Still, despite its complicated plot's failure to gain traction emotionally, "Le Divorce" is elegant looking, mostly well-acted, and informative about the differences between contemporary American and French culture. "Le Divorce" is a bit of a mess, but it does provide a 2-D facsimile of going to lunch at a $150 per head Paris restaurant and listening to French and American in-laws discuss their tangled affairs.
Hudson plays a college dropout from a wealthy Santa Barbara family who arrives in Paris to visit her sister, a pregnant poet, just as her French husband, a handsome but childish painter, is abandoning her and their five-year-old girl.
As the wronged wife, beautiful Naomi Watts (who became a star in David Lynch's "Mulholland Drive") is effective, as she does a vivid impression of a soccer mom (mère de football?) trying to hold her family together. Yet, neither Watts nor the script try to persuade us she's a professional poet.
Real poets require self-centeredness to do their job. Co-writers James Ivory and Ruth Prawer Jhabvala use "poet" to imply "passionate," but that's a cheesy shortcut. Wordsworth defined poetry as "emotion recollected in tranquility," and writing poetry requires far more tranquility than a full time mom enjoys.
Instead of asking Hudson to babysit while she writes, Watts finds her a job filing the papers of a famous American feminist writer (played by Glenn Close sporting a Susan Sontag-style hairdo that's even scarier than Cruella De Vil's). Hudson starts an affair with Close's young leftist gofer, who is angry at America for addicting him to "The Simpsons."
The message of "Le Divorce" is that, despite the Francophobia of America's conservative press, France is far more conservative than the United States. The French resent America's churning dynamism because they feel, with some justification, that they've already figured out the best way to live. Still, to use "The Simpsons" -- the supreme pop culture production of our time -- as a symbol of American trashiness just shows that Merchant, Ivory, and Jhabvala have aged into fuddy-duddyhood.
The straying husband returns to demand an immediate divorce so that he can marry his new love, who appears to be a happy idiot. He warns Watts not to abscond with any of their joint property, especially a painting that was bought by her grandfather and might prove to be by the French old master Georges de La Tour.
A rugged but sensitive lawyer advises Watts on the many ways French marital law can snag an American who thinks of marriage as a bond between two individuals rather than a contract between two families.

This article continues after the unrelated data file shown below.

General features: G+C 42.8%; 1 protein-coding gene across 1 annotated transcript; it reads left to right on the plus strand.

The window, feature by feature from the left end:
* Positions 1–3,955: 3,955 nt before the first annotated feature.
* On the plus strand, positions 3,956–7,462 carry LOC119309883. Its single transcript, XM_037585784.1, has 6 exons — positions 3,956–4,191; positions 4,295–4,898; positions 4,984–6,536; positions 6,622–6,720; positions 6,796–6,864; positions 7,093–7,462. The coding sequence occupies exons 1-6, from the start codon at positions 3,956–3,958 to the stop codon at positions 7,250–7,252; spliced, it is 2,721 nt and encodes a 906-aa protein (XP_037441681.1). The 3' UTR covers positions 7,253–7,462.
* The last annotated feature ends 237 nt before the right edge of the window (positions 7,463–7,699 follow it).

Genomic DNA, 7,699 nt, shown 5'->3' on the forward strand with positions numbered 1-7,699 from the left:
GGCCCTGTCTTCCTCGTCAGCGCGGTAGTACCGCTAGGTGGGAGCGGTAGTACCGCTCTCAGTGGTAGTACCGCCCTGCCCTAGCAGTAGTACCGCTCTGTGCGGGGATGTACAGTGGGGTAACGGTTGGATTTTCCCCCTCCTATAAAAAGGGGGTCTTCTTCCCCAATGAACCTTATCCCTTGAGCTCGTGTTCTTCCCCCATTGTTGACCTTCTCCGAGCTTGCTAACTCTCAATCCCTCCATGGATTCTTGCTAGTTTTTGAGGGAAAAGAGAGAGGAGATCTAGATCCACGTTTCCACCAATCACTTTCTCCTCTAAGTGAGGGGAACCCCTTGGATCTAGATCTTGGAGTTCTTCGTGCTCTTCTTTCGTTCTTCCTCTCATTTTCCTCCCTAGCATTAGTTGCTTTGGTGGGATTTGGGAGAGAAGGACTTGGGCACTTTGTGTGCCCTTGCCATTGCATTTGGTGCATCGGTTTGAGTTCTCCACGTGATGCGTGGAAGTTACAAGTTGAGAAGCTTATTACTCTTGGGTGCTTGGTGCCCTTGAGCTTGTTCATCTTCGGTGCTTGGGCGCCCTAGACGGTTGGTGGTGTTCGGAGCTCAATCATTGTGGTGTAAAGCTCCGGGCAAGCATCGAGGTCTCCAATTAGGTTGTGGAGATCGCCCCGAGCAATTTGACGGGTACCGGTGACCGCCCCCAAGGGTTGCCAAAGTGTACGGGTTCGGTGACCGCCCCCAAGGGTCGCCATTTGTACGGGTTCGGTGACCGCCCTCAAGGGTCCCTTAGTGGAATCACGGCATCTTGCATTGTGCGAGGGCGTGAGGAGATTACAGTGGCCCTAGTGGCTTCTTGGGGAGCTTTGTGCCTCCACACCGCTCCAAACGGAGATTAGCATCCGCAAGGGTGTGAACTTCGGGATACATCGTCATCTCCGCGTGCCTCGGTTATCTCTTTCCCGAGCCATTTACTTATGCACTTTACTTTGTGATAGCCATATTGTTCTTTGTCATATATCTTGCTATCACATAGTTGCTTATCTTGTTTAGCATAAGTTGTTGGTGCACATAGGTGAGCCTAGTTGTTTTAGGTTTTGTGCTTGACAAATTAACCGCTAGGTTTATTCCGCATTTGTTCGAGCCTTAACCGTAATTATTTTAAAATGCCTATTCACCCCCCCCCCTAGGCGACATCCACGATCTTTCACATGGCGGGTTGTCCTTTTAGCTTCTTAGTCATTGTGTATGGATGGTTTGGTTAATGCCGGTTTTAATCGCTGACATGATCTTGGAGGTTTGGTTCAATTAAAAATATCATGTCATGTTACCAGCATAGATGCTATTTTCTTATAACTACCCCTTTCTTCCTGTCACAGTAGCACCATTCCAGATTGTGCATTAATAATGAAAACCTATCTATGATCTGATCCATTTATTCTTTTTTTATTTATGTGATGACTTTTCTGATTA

French propriety requires that each Sunday the sisters must still lunch with their high bourgeois in-laws at the chateau of the imperious mother-in-law, played impressively by Leslie Caron, the star of 1958's "Gigi." Poor Watts is expected to make witty conversation about anything other than the emotions roiling her with her uncle-in-law Edgar, a suave rightist politician who lives apart from his wife, the better to help him thank heaven for leetle girlz.
While all the in-laws believe Watts' husband is being a lout, for some reason, nobody offers him the time-honored French advice that affairs need not cause divorce as long as the legitimacy of the heirs is assured. (In reality, the French divorce rate has grown so fast recently that it's now not far below the American rate. Still, in every other regard, the movie nostalgically portrays French mores as not having changed since Caron danced with Gene Kelly in "An American in Paris.")
Hudson, a cheerful and shallow girl, can't concentrate on her sister's troubles because France's old-fashioned sex roles excite her erotically. After seeing the 55-year-old Uncle Edgar on TV discourse grandly (if incomprehensibly), she instantly accepts his offer to be his mistress, then hurries to a lingerie boutique to acquire the traditional attire for her now role.
In return, Uncle Edgar gives her the $18,000 red alligator skin purse that he buys all his new mistresses -- even, decades ago, Close. Being a dopey American, however, Hudson lugs it everywhere, revealing the liaison to Edgar's family, who may use it against her poor sister.
At this point, the plot has developed considerable momentum toward becoming a Henry James-style tragedy where American naiveté runs afoul of inscrutable continental marital rules. But, then, blooey, the storyline flies off into mannered absurdity, complete with a hostage-taking on top of the Eiffel Tower.
Rated PG-13 for sexual themes.
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